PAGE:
Veteran Canadian Mike Green wasn't successful in his tie-breaker, as he fell to Bolivian Carlos Keller - almost two decades Green's junior - 11-15, 15-6, 11-0.

Green cited the court as a factor, as they played on one of the back courts rather than the main glass court, and the back courts are playing slower than the glass court. Green felt his serve was "ineffective after the first ten points of the match," and that he "served terribly."

Keller has a control game style, and that was well suited to a slower court. "He slows the game down. He's good at that. It's his style," said Green.

Green will look forward to the team event, and said he'd "feel comfortable" playing Keller again. A couple days of rest could help the veteran.

Finally, Americans Rhonda Rajsich and Michelle Key faced off in Women's Singles, with Rajsich coming out on top 15-8, 15-7, and afterwards Rajsich said "it sucks" to play a team-mate at any point prior to a final.

Despite playing singles and doubles, Rajsich said she's felt "fresh" after every match, so "physically I feel great."

Rajsich will play Canadian Frédérique Lambert in the quarters on Thursday after she defeated Mariana Tobon of Venezuela, 15-2, 15-3, on Wednesday.

The Men's and Women's Singles quarterfinals are Thursday morning with the semi-finals Thursday afternoon. The gold medal matches are Friday morning (July 24). A team competition - best of three matches, two singles singles and a doubles - will follow from Friday afternoon to Sunday (July 26).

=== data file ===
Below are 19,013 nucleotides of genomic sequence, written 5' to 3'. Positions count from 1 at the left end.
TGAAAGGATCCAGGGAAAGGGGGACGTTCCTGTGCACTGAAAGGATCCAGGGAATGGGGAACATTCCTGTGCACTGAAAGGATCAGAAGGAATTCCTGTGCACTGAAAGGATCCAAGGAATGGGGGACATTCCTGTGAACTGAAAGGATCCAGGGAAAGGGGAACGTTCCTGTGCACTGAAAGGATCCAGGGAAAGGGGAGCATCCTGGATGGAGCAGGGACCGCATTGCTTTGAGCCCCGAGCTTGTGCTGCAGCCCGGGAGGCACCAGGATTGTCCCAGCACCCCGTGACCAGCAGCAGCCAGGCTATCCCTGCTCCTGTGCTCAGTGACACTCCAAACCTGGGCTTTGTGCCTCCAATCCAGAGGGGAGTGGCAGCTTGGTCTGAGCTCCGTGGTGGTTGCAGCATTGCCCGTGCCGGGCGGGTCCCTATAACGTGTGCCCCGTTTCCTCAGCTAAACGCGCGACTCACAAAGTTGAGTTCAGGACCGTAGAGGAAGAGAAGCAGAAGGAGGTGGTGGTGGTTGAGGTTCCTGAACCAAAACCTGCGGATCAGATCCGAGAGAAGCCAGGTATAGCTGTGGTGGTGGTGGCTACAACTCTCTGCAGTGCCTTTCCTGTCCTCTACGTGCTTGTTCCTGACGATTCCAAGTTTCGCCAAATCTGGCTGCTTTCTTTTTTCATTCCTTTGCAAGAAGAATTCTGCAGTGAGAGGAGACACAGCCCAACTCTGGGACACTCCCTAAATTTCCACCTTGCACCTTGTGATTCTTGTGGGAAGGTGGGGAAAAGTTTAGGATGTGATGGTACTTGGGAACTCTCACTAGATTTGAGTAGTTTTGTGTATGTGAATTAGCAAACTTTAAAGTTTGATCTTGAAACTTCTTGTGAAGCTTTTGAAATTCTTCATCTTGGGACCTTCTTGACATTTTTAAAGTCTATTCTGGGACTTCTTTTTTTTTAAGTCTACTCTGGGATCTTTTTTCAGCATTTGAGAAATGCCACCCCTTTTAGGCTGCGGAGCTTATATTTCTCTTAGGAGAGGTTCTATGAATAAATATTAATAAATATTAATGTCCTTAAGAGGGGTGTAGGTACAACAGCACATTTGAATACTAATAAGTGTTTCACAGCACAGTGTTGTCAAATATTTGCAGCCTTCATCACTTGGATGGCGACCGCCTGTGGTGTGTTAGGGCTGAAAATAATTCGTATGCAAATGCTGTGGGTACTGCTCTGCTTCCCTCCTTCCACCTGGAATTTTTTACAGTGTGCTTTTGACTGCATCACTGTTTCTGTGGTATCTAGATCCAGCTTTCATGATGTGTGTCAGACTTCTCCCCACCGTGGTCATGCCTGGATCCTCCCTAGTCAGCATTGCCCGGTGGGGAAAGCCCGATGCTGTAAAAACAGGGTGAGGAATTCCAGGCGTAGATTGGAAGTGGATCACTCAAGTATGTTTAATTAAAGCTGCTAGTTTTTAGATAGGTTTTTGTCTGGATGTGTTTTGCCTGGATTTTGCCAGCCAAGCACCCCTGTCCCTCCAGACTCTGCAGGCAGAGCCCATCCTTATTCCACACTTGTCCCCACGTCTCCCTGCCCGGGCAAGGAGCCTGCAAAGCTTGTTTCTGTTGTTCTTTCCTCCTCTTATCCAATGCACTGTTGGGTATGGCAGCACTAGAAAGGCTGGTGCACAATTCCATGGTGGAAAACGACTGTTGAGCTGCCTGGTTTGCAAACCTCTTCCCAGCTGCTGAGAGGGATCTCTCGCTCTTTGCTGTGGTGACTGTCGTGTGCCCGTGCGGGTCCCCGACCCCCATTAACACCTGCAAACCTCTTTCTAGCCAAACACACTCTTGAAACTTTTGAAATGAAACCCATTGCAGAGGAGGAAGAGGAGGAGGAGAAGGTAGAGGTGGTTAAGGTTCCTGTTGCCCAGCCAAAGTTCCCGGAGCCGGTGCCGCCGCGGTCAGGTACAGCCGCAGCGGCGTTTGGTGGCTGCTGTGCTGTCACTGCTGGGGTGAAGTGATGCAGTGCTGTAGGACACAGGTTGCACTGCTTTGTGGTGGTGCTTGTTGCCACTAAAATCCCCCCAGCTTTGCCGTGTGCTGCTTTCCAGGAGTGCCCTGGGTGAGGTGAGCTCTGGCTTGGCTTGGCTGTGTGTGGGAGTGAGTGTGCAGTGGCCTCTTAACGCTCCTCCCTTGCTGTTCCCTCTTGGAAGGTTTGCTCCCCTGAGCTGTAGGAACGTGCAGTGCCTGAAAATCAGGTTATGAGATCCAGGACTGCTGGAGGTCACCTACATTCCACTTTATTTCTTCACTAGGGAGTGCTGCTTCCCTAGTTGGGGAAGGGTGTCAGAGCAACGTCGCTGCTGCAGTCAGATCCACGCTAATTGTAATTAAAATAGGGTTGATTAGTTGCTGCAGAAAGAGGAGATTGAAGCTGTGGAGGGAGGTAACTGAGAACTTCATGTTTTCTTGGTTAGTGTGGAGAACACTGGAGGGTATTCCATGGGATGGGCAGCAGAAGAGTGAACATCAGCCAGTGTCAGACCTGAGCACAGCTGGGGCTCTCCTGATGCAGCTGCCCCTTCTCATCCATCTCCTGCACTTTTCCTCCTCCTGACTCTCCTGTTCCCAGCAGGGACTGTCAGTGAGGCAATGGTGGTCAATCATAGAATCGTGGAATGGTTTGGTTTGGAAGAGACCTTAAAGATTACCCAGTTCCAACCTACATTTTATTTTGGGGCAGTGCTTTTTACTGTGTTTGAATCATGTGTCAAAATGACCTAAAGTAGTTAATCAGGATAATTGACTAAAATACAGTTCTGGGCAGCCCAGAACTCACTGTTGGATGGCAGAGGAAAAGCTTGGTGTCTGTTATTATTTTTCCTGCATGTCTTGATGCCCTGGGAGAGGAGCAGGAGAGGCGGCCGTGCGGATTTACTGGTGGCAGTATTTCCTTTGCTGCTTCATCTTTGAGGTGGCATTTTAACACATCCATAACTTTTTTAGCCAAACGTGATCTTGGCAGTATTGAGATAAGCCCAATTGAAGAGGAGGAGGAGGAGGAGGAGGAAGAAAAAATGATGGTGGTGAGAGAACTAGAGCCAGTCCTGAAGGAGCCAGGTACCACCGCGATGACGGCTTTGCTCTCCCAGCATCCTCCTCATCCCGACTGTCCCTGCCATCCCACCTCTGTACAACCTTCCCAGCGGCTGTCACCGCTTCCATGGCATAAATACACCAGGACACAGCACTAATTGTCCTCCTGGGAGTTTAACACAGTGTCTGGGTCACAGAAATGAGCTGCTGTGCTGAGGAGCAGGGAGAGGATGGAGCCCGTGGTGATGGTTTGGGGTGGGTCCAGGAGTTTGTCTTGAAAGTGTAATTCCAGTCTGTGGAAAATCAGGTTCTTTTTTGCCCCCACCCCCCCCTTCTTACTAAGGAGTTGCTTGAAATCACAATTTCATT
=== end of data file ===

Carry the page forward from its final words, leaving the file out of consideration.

For updates during the event - between postings on the website - follow us on Twitter: @racquetballblog.

2015 Pan American Games - Toronto, Canada

Women Singles

Round of 16

1) Paola Longoria (Mexico) d. 16) Ana Gabriela Martinez (Guatemala), 15-3, 15-6
8) Carola Loma (Bolivia) d. 9) Jennifer Saunders (Canada), 15-9, 15-1

5) Rhonda Rajsich (USA) d. 12) Michelle Key (USA), 15-8, 15-7
4) Frédérique Lambert (Canada) d. 13) Mariana Tobon (Venezuela), 15-2, 15-3

3) Samantha Salas (Mexico) d. 19) Carla Munoz (Chile), walkover
6) Maria Jose Vargas (Argentina) d. 11) Mariana Paredes (Venezuela), 15-1, 15-11

10) Cristina Amaya (Colombia) d. 7) Adriana Riveros (Bolivia), 15-5, 15-2
2) Veronica Sotomayor (Ecuador) d. 15) Maria Paz Muñoz (Ecuador), 15-0, 15-10


1) Paola Longoria (Mexico) v. 8) Carola Loma (Bolivia)
4) Frédérique Lambert (Canada) v. 5) Rhonda Rajsich (USA)

3) Samantha Salas (Mexico) v. 6) Maria Jose Vargas (Argentina)
2) Veronica Sotomayor (Ecuador) v. 10) Cristina Amaya (Colombia)

Men Singles

Round of 16

1) Rocky Carson (USA) d. 16) Ramon De Leon (Dominican Rep), 15-2, 15-4
8) Luis Perez (Dominican Rep) d. 9) Andres Acuña (Costa Rica), 15-12, 9-15, 11-4

5) Alejandro Herrera (Colombia) d. 12) Edwin Galicia (Guatemala), 15-11, 15-1
4) Daniel De La Rosa (Mexico) d. 13) Cesar Castillo (Venezuela), 15-13, 15-3

19) Coby Iwaasa (Canada) d. 3) Jake Bredenbeck (USA), 15-4, 15-9
6) Alvaro Beltran (Mexico) d. 11) Jose Alvarez (Ecuador), 14-15, 15-2, 11-6

7) Conrado Moscoso (Bolivia) d. 10) Felipe Camacho (Costa Rica), 15-11, 15-9
2) Carlos Keller (Bolivia) d. 15) Mike Green (Canada), 11-14, 15-6, 11-0


1) Rocky Carson (USA) v. 8) Luis Perez (Dominican Rep)
4) Daniel De La Rosa (Mexico) v. 5) Alejandro Herrera (Colombia)

6) Alvaro Beltran (Mexico) v. 19) Coby Iwaasa (Canada)
2) Carlos Keller (Bolivia) v. 7) Conrado Moscoso (Bolivia)

Follow the bouncing ball....